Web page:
Grounds For Appealing Sex Crime Convictions
An Overview Of Appealing Sex Crime Convictions In Michigan
Sex crimes, given their factually intensive nature and emotional components, often present multiple road blocks and hurdles in filing a successful appeal. In order to win an appeal, cases frequently most reviewed for both legal and factual issues. The emotional resonance of these cases, particularly in the current era of social movements like #MeToo and #NeverAgain, is a factor not to be underestimated. Successful appeals in sex crimes most often require the appellate lawyer to demonstrate one of two things: (A) that there is a high probability of a wrongful conviction because the defendant is factually innocent; or (B) there was a fundamental flaw in the trial process that was so significant that it calls into question the integrity of the verdict itself period.
Common Grounds For Appeal
Among the most common grounds for appeal in sex crime convictions are:
- The Improper Use of Expert Testimony: Prosecutors frequently bolster their case in chief using medical and psychological expert testimony, which is frequently unsupported “junk science.”
- Instances of Prosecutorial Misconduct: The emotional nature of sex crimes can sometimes lead to unfair practices in prosecution.
- Ineffective Assistance of Counsel: A failure by the defense attorney to consult with experts or properly prepare a defense could lead to an appeal on the grounds of ineffective counsel.
- Legal errors by the Judge: judges make several legal and evidentiary rulings in every criminal trial. But in sex crimes, due to their factually intensive nature, judges will make even more difficult evidentiary rulings than usual. Prosecutors will frequently push the envelope in trial and attempt to bring questionable evidence, hearsay, and other out of court statements that cannot be cross examined by a defendant’s attorney as part of their case. Such rulings are frequent subjects for appellate review.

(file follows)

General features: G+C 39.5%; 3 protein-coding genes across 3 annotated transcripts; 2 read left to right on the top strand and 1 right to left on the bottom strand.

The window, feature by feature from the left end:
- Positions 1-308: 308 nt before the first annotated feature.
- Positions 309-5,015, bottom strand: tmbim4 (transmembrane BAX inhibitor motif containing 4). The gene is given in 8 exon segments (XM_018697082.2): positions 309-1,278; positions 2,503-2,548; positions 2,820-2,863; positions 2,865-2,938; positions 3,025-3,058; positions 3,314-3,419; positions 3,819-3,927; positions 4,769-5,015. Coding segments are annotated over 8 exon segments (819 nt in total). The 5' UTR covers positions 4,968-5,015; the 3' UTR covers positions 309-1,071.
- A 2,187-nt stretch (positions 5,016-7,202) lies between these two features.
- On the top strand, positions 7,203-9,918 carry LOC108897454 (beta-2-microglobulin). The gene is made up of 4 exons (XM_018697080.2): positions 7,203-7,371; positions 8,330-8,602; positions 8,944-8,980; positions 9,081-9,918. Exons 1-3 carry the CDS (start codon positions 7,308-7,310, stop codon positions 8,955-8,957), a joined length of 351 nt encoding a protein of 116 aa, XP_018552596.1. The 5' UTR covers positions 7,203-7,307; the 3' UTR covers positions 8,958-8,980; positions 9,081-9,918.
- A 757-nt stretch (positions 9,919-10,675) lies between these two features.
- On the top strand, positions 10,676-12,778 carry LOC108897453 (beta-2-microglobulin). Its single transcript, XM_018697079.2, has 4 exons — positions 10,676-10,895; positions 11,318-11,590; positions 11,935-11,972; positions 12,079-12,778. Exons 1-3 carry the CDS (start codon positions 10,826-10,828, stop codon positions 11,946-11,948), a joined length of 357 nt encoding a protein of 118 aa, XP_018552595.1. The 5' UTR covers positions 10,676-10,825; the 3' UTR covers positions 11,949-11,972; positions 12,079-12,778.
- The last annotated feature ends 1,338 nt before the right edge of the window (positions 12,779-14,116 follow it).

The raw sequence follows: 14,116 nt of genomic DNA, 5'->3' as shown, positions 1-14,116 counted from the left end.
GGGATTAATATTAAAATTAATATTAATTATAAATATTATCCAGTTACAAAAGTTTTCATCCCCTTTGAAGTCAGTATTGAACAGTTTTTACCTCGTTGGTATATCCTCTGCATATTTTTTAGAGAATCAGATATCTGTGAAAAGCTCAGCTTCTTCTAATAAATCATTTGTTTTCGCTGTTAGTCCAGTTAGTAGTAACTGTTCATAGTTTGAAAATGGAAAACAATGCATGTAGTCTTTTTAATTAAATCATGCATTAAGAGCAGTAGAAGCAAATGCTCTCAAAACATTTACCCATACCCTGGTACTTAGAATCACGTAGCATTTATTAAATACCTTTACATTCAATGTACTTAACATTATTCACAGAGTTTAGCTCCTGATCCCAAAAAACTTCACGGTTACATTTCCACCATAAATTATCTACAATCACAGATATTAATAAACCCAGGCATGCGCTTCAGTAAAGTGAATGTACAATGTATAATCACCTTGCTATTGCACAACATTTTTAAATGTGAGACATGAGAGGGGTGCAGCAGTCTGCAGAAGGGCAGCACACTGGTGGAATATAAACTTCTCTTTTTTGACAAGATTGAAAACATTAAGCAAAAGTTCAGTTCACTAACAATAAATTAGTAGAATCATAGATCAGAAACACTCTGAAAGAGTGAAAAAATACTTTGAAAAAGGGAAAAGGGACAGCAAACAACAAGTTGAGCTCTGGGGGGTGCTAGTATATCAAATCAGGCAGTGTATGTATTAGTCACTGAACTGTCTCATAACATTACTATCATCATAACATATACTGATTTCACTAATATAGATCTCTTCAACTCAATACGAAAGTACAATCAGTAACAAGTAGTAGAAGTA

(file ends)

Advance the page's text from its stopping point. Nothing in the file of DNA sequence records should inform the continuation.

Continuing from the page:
Remember that this list is not exhaustive; there are numerous other potential grounds for an appeal.
The Challenge Of Insufficient Evidence Issues
Insufficiency of the evidence is a difficult issue in any appeal. However, when appealing sex crimes, it becomes an even higher hurdle to clear.
There are other ways to bring the equivalent of a sufficiency of evidence challenge to a sex crime conviction. First, in any criminal conviction, a defense lawyer can motion for a directed verdict at the end of the prosecutor’s case due to insufficient evidence. However, this carries a high standard of proof – the judge must believe no reasonable juror could be convinced of the defendant’s guilt beyond a reasonable doubt.
Post-conviction, a motion for a judgment notwithstanding the verdict (or “JNOV”) can be made. This motion is not an opportunity for the judge to replace the jury’s decision with their own, which is also knows the judge not acting as a 13th juror. In a JNOV, the judge is required to examine the evidence in a light most favorable to the prosecution. The standard of proof to win a JNOV motion is even higher than that of a directed verdict.
Finally, while not technically a direct insufficiency of evidence issue, one effective method for challenging the facts or evidence supporting a conviction is to couch it as a claim of ineffective assistance of counsel. Such a claim can be made in either a motion for a new trial (filed before the trial court), or a motion for remand presented to the Court of Appeals. Bringing an ineffective assistance of counsel challenge can be an effective way to argue that the conviction was based on insufficient evidence.
Appealing a sex crime conviction based on insufficiency of evidence is possible, but it is generally considered a challenging avenue. For more information on Grounds For Appealing Sex Crime Convictions, a free initial consultation is your next best step. Get the information and legal answers you are seeking by calling (248) 509-0056 today.